The following is an overview of the basic duties of the Executor (where there is a will) or Administrator (where there is no will) of an estate under the laws of Pennsylvania. The duties of an executor or administrator in other states may vary in some of the details but the fundamental estate administrative steps are in most cases quite similar.
A review of these steps illustrate why an estates attorney should be employed to assist the executor or administrator in this complex, technical and detailed endeavor under the Pennsylvania estate administration law.
In Pennsylvania, where there is a will, it must be submitted to the Register of Wills for probate in the county where the decedent lived at the time of his death. Where there is no will, the next of kin must petition the Register of Wills to be appointed as administrator or administratrix of the estate.
Upon the successful probate of the estate, letters testamentary are granted to the executor or executrix, or letters of administration to the administrator or administratrix, will be granted by the Register of Wills. The grant of letters gives the executor or administrator the official and legal power to act for the estate. The act of probate gives notice to the world of the filing of the will or the commencement of estate administration.
The will and letters testamentary or administration along with any later filed documents (such as the inventory and the Pennsylvania inheritance tax) during the estate administration are open to public inspection by anyone.
Many jurisdictions, like Pennsylvania, require that notices of the commencement of the estate administration be given to beneficiaries. Certification of such notice to the Register of Wills is required.
Additionally, Pennsylvania requires the publication of the grant of letters testamentary and letters of administration.
The executor or administrator needs to discover all assets, re-title them in the estate name and make sure they are secure, protected and insured where required. In addition, assets need to be valued for distribution and tax purposes, so a qualified appraisal is often times required. This process may require significant investigation and attention that usually requires the assistance of an estates attorney.
Estate assets must be transferred to an estate account. The executor or administrator must obtain an Employer Identification Number so an estate account can be established and for the filing of various tax returns for the estate.
The executor needs to provide notice to the IRS of the fiduciary relationship of the executor or administrator or trustee of any trust established pursuant to an estate administration.
The executor needs to pay the various administrative and funeral expenses, and pay just and legal debts of decedent. He needs to retain an estates attorney to assist in determining the validity of such claims and expenses and to determine whether they are reasonable in amount and deductible for estate or income tax purposes.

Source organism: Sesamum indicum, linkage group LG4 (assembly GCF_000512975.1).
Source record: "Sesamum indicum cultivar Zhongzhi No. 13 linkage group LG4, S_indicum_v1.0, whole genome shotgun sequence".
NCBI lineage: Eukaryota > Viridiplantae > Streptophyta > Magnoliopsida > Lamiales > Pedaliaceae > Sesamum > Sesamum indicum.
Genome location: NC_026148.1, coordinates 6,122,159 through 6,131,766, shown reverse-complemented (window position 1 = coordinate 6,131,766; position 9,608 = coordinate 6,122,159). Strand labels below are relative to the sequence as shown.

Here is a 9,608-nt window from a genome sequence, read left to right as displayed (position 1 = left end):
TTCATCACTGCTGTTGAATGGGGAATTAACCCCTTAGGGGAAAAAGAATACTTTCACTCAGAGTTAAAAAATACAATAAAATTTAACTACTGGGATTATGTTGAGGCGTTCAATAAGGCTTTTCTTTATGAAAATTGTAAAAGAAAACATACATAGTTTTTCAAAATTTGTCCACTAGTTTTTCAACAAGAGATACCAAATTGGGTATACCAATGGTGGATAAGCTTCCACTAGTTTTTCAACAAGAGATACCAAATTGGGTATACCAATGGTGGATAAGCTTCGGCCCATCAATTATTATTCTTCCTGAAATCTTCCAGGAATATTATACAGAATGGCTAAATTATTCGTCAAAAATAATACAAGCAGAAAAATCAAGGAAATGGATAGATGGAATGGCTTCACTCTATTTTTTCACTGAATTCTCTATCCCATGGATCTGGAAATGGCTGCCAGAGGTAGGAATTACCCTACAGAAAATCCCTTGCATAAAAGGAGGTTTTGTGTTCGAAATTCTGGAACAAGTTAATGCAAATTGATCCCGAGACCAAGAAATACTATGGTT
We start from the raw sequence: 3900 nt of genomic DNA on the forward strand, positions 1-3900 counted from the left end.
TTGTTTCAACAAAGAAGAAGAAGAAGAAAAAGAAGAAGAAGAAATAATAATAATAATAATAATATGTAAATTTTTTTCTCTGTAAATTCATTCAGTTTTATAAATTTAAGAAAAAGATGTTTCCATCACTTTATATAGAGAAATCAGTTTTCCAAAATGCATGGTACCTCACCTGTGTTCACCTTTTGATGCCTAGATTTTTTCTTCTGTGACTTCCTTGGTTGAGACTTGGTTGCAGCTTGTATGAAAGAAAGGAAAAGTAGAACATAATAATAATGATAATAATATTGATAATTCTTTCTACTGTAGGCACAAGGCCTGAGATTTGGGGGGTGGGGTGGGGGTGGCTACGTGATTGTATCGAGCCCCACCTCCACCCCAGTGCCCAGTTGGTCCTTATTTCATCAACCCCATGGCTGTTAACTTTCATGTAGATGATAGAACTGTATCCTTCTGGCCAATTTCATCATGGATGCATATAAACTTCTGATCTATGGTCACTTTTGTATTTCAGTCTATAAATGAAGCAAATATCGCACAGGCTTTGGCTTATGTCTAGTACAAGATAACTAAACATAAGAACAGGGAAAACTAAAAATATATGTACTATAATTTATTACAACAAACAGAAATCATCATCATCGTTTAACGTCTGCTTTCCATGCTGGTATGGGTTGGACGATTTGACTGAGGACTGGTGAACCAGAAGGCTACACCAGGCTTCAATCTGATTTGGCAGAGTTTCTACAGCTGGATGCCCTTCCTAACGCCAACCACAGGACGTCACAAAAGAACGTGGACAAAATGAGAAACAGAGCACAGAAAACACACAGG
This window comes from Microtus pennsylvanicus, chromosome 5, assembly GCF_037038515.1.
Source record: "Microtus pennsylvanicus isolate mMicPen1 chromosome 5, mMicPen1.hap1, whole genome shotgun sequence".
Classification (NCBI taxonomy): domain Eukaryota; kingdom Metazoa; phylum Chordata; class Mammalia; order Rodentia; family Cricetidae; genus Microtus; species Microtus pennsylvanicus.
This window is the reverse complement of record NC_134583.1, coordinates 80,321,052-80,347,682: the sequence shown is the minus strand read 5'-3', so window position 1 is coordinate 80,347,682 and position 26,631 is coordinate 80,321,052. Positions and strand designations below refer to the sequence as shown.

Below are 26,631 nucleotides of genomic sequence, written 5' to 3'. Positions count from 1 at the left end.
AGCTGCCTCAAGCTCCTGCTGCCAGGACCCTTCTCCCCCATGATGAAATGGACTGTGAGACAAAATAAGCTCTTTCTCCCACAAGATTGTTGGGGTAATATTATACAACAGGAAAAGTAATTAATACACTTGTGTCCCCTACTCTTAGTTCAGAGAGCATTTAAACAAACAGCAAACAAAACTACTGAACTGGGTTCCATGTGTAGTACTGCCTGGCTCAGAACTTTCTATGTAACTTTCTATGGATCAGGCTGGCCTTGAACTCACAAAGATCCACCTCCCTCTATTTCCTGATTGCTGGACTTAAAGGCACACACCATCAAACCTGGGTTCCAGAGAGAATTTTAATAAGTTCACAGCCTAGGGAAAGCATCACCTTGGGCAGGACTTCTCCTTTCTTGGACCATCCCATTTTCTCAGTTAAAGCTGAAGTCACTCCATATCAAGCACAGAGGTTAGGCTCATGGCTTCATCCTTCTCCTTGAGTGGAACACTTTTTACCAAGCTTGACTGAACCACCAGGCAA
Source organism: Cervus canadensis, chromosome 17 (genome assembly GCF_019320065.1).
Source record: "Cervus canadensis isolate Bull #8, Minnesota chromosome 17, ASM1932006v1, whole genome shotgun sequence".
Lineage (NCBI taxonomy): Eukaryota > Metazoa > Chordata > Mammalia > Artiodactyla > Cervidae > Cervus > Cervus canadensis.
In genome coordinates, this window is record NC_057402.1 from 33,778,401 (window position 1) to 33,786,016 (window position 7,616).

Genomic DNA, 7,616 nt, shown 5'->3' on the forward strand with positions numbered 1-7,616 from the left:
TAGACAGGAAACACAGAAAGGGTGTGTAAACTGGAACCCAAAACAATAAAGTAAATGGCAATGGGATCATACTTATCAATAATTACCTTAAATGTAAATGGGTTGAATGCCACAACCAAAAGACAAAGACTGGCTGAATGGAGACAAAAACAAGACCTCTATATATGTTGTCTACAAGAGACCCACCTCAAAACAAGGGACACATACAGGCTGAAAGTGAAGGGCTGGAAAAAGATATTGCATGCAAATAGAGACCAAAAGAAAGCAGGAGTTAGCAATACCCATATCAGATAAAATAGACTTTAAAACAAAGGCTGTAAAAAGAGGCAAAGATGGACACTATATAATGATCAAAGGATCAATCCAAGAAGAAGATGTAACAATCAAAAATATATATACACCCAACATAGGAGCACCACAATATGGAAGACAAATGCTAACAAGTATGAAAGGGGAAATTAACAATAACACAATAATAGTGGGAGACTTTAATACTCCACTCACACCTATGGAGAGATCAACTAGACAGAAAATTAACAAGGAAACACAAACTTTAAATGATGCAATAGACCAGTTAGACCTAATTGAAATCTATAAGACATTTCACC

For more on the determination of payment order of various administrative, funeral, debts and taxes please see Pennsylvania Probate: What Debts Take Priority.
These may include tax returns and taxes due on the following:
1. Form 1040, final lifetime income tax return for the year of death of decedent
2. Form 706 for Federal estate tax return
3. State inheritance tax form for inheritance tax return. For more on the Pennsylvania Inheritance Tax please read Pennsylvania Inheritance Tax: The Basics. To determine who must file such a return please read Pennsylvania Inheritance Tax Return: Who Must File.
4. Form 1041, fiduciary income tax return for estate income during each tax year during the period of administration.
5. Filing an Inventory with the Register of Wills.
An estates attorney is needed to assist in determining the due dates of such returns, the choice of fiscal year of the estate and the various tax elections available to the estate as well as the preparation and completion of all of these returns.
Finally, once all of the above estate administration details have been taken care of and resolved, such as paying all funeral, administration expenses, debts of the estate, filing all required tax returns and receiving settlement and appraisement letters from the various taxing authorities, then distributions to beneficiaries can be made. Under the Pennsylvania estate administration laws, such distributions may require any and all of the following depending on the particular estate administration:
1. Distribution accompanied by and documented by receipts and releases signed by beneficiaries.
2. Formal accounting by the Executor before distributions can be made
3. A family settlement agreement signed by all of the beneficiaries as a requirement before distributions will be made.
The above represents a very general discussion of some of the basic duties of the executor. Remember, the “devil is always in the details,” as there are many technical steps and procedures that need to be taken in addition to the ones listed above. In addition, non-probate assets also may require the attention of the executor.
It is always prudent to retain an experienced probate lawyer to assist in this detailed and technical area of the law.
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